My son was three when I wrote this. When he was zero to one, I was so happy every moment of every day. I was basically getting high off my baby, holding him for hours and staring at his face. By the time he was three, I’d been home long enough, doing the stay-at-home mom thing, and we’d formed this intense bond. When kids are that young, and really with just one caregiver for most of the week, it’s a very intense relationship. By the age of three, he was very verbal, very demanding as three-year-olds are, and very bonded to me. That was really hard, because it’s an intensity I’d never experienced before—of not only being responsible for someone else, but him literally telling me what to look at, like, no, Mama! Look here! It was very intense, [my son] trying to take ownership of my entire existence. That felt like the tipping point, and a transition needed to happen. The transition was: mother needs to start writing, and you need to start going to daycare a couple hours a day—which was, y’know, a huge tragedy in his little life.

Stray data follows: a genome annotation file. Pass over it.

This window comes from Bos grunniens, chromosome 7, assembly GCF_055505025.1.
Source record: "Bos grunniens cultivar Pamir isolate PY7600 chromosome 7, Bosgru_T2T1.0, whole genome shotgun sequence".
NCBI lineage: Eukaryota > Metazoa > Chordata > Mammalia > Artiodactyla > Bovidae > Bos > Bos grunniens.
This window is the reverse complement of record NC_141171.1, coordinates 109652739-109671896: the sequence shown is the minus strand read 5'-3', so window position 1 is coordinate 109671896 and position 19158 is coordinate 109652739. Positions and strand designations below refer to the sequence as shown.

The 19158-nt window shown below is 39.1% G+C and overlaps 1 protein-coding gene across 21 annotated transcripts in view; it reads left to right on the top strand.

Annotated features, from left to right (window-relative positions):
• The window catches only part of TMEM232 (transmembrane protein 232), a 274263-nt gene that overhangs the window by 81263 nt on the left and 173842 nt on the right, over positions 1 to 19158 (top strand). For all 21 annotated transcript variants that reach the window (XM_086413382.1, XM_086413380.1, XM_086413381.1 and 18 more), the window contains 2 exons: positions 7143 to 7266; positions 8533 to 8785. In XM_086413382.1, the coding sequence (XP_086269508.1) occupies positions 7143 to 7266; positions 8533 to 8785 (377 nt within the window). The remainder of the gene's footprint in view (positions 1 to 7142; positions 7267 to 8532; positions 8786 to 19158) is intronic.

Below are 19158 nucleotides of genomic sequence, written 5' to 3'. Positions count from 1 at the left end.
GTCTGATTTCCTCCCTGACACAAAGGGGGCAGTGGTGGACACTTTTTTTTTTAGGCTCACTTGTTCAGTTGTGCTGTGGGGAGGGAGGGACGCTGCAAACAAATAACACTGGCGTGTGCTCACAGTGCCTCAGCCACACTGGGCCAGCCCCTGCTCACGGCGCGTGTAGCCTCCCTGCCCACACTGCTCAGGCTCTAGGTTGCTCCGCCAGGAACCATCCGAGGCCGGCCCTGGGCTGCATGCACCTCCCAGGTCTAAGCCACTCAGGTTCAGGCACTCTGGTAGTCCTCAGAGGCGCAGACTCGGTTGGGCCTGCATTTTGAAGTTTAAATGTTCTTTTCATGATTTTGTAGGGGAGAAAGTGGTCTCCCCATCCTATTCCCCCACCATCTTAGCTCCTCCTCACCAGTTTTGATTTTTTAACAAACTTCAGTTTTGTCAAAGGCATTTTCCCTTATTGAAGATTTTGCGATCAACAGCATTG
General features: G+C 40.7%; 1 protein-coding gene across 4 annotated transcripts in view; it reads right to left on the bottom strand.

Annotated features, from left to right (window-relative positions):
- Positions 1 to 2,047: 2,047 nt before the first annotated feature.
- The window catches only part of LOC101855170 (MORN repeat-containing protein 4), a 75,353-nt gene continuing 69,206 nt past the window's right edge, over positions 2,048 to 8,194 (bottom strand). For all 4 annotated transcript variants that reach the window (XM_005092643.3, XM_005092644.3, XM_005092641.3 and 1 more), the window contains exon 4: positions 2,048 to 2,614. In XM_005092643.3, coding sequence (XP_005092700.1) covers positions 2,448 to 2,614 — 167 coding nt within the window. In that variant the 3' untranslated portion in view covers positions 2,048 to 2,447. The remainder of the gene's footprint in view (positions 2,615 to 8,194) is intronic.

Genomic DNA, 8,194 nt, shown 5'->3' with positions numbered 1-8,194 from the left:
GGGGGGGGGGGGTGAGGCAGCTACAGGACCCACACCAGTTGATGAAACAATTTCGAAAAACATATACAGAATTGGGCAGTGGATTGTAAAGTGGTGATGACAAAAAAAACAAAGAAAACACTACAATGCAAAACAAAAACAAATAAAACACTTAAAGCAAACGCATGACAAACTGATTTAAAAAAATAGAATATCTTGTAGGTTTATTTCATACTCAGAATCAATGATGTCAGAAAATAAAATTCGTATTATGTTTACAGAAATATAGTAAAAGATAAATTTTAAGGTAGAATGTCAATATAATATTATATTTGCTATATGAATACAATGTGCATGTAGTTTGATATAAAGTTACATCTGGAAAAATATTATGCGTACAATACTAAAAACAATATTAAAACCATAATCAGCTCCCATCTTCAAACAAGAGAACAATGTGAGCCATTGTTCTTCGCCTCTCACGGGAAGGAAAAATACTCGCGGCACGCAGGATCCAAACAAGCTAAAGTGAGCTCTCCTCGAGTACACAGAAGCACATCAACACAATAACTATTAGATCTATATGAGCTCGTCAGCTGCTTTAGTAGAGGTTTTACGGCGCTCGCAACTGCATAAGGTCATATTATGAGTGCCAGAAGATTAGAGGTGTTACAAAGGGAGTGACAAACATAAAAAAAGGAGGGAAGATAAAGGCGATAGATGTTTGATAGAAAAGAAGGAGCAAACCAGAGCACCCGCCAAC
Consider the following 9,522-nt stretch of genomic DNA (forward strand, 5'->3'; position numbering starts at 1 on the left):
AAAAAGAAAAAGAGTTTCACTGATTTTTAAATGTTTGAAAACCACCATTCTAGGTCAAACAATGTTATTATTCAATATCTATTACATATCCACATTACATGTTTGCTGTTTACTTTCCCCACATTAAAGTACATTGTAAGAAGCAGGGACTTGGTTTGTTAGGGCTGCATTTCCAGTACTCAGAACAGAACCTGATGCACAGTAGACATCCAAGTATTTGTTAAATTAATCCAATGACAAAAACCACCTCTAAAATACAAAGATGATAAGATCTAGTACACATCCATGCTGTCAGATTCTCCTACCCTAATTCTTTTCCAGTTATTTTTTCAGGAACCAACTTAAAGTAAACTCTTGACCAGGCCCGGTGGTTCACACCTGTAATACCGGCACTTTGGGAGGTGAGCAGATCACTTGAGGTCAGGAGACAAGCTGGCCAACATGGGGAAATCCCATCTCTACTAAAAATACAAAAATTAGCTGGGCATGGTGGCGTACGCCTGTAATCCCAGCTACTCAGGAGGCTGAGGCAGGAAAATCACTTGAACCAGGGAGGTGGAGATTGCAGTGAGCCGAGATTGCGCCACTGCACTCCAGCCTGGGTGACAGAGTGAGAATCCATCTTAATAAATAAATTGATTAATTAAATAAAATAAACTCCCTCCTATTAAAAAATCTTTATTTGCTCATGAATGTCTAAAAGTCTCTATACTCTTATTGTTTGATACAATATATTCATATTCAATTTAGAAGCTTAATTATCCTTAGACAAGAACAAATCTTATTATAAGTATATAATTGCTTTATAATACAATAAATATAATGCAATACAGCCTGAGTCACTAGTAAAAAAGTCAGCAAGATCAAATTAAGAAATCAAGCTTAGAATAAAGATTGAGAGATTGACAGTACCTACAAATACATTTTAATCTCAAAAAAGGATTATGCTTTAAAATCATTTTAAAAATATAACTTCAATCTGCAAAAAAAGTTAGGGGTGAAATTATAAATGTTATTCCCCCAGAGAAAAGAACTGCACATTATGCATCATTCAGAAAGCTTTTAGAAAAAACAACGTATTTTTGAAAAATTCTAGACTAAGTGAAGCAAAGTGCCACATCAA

Not to project too much autobiography, but in the book, Nightbitch experiences a kind of feral rebirth as a mother, simultaneously becoming a more radical version of the artist she was previously. And so I was wondering: is Nightbitch also about writing the book Nightbitch?

The short answer is yes. I had a really bizarre experience of finishing it, writing that final scene, and then just sitting there in a sort of fugue state. I tweeted something like, “The thing about writing a novel is that the process of it makes you the sort of person you need to be to write it.” You know what I mean? Like, you’re not only writing the novel, it’s writing you, and you’re turning into the person that you need to be to write it.